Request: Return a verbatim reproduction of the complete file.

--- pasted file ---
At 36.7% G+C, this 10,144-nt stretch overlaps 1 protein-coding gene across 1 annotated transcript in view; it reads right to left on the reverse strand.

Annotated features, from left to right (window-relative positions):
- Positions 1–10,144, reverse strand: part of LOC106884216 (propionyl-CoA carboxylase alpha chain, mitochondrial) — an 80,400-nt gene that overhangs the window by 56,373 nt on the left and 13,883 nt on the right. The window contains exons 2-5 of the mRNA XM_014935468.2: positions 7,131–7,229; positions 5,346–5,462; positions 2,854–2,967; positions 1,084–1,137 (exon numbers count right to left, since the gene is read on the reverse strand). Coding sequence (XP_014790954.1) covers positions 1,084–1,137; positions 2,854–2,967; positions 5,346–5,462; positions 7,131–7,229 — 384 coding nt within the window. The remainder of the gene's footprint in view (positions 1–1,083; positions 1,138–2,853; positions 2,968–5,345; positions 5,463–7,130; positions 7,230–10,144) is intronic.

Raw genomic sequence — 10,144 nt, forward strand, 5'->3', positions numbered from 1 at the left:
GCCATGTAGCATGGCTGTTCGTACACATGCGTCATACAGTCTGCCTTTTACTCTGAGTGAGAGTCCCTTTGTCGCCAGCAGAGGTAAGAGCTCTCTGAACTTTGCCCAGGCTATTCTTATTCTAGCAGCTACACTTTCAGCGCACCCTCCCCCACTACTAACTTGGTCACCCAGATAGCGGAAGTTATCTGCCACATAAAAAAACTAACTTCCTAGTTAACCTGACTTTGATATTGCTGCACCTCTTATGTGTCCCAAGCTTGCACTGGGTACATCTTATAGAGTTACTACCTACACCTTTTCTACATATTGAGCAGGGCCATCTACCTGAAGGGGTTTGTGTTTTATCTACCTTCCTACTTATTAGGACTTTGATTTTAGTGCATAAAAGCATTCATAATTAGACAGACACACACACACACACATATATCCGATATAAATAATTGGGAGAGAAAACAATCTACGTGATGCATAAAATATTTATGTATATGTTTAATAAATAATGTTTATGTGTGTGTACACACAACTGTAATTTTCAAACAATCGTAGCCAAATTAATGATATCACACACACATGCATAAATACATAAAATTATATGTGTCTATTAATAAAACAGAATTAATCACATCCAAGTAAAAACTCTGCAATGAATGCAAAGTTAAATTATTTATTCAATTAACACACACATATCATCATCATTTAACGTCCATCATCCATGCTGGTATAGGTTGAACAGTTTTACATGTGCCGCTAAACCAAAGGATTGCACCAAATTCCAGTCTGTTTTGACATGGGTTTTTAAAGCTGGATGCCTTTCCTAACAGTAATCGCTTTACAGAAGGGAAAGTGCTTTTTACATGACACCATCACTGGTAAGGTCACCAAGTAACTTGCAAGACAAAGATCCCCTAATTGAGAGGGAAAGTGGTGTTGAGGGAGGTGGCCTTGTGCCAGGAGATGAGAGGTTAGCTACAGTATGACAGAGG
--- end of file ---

At 36.7% G+C, this 10,144-nt stretch overlaps 1 protein-coding gene across 1 annotated transcript in view; it reads right to left on the reverse strand.

Annotated features, from left to right (window-relative positions):
- Positions 1–10,144, reverse strand: part of LOC106884216 (propionyl-CoA carboxylase alpha chain, mitochondrial) — an 80,400-nt gene that overhangs the window by 56,373 nt on the left and 13,883 nt on the right. The window contains exons 2-5 of the mRNA XM_014935468.2: positions 7,131–7,229; positions 5,346–5,462; positions 2,854–2,967; positions 1,084–1,137 (exon numbers count right to left, since the gene is read on the reverse strand). Coding sequence (XP_014790954.1) covers positions 1,084–1,137; positions 2,854–2,967; positions 5,346–5,462; positions 7,131–7,229 — 384 coding nt within the window. The remainder of the gene's footprint in view (positions 1–1,083; positions 1,138–2,853; positions 2,968–5,345; positions 5,463–7,130; positions 7,230–10,144) is intronic.

Raw genomic sequence — 10,144 nt, forward strand, 5'->3', positions numbered from 1 at the left:
GCCATGTAGCATGGCTGTTCGTACACATGCGTCATACAGTCTGCCTTTTACTCTGAGTGAGAGTCCCTTTGTCGCCAGCAGAGGTAAGAGCTCTCTGAACTTTGCCCAGGCTATTCTTATTCTAGCAGCTACACTTTCAGCGCACCCTCCCCCACTACTAACTTGGTCACCCAGATAGCGGAAGTTATCTGCCACATAAAAAAACTAACTTCCTAGTTAACCTGACTTTGATATTGCTGCACCTCTTATGTGTCCCAAGCTTGCACTGGGTACATCTTATAGAGTTACTACCTACACCTTTTCTACATATTGAGCAGGGCCATCTACCTGAAGGGGTTTGTGTTTTATCTACCTTCCTACTTATTAGGACTTTGATTTTAGTGCATAAAAGCATTCATAATTAGACAGACACACACACACACACATATATCCGATATAAATAATTGGGAGAGAAAACAATCTACGTGATGCATAAAATATTTATGTATATGTTTAATAAATAATGTTTATGTGTGTGTACACACAACTGTAATTTTCAAACAATCGTAGCCAAATTAATGATATCACACACACATGCATAAATACATAAAATTATATGTGTCTATTAATAAAACAGAATTAATCACATCCAAGTAAAAACTCTGCAATGAATGCAAAGTTAAATTATTTATTCAATTAACACACACATATCATCATCATTTAACGTCCATCATCCATGCTGGTATAGGTTGAACAGTTTTACATGTGCCGCTAAACCAAAGGATTGCACCAAATTCCAGTCTGTTTTGACATGGGTTTTTAAAGCTGGATGCCTTTCCTAACAGTAATCGCTTTACAGAAGGGAAAGTGCTTTTTACATGACACCATCACTGGTAAGGTCACCAAGTAACTTGCAAGACAAAGATCCCCTAATTGAGAGGGAAAGTGGTGTTGAGGGAGGTGGCCTTGTGCCAGGAGATGAGAGGTTAGCTACAGTATGACAGAGG